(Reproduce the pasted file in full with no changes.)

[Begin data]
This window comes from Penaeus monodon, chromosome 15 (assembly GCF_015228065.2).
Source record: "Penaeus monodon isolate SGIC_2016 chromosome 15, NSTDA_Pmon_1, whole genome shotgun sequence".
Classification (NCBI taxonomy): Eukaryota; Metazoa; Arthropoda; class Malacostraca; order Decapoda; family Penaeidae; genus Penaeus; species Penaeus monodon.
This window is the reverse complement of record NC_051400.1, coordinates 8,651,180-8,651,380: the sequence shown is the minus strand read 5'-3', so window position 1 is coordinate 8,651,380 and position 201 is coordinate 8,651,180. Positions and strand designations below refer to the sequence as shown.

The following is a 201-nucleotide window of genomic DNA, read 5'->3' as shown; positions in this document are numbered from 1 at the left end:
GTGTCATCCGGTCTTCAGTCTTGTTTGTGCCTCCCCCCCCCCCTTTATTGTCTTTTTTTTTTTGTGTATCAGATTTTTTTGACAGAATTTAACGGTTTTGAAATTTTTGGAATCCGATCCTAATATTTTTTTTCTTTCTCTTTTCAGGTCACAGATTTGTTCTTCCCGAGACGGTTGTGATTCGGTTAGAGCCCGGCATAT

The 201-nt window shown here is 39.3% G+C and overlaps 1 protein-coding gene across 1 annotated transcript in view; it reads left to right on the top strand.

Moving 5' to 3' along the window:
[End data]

This window comes from Penaeus monodon, chromosome 15 (assembly GCF_015228065.2).
Source record: "Penaeus monodon isolate SGIC_2016 chromosome 15, NSTDA_Pmon_1, whole genome shotgun sequence".
Classification (NCBI taxonomy): Eukaryota; Metazoa; Arthropoda; class Malacostraca; order Decapoda; family Penaeidae; genus Penaeus; species Penaeus monodon.
This window is the reverse complement of record NC_051400.1, coordinates 8,651,180-8,651,380: the sequence shown is the minus strand read 5'-3', so window position 1 is coordinate 8,651,380 and position 201 is coordinate 8,651,180. Positions and strand designations below refer to the sequence as shown.

The following is a 201-nucleotide window of genomic DNA, read 5'->3' as shown; positions in this document are numbered from 1 at the left end:
GTGTCATCCGGTCTTCAGTCTTGTTTGTGCCTCCCCCCCCCCCTTTATTGTCTTTTTTTTTTTGTGTATCAGATTTTTTTGACAGAATTTAACGGTTTTGAAATTTTTGGAATCCGATCCTAATATTTTTTTTCTTTCTCTTTTCAGGTCACAGATTTGTTCTTCCCGAGACGGTTGTGATTCGGTTAGAGCCCGGCATAT

The 201-nt window shown here is 39.3% G+C and overlaps 1 protein-coding gene across 1 annotated transcript in view; it reads left to right on the top strand.

Moving 5' to 3' along the window: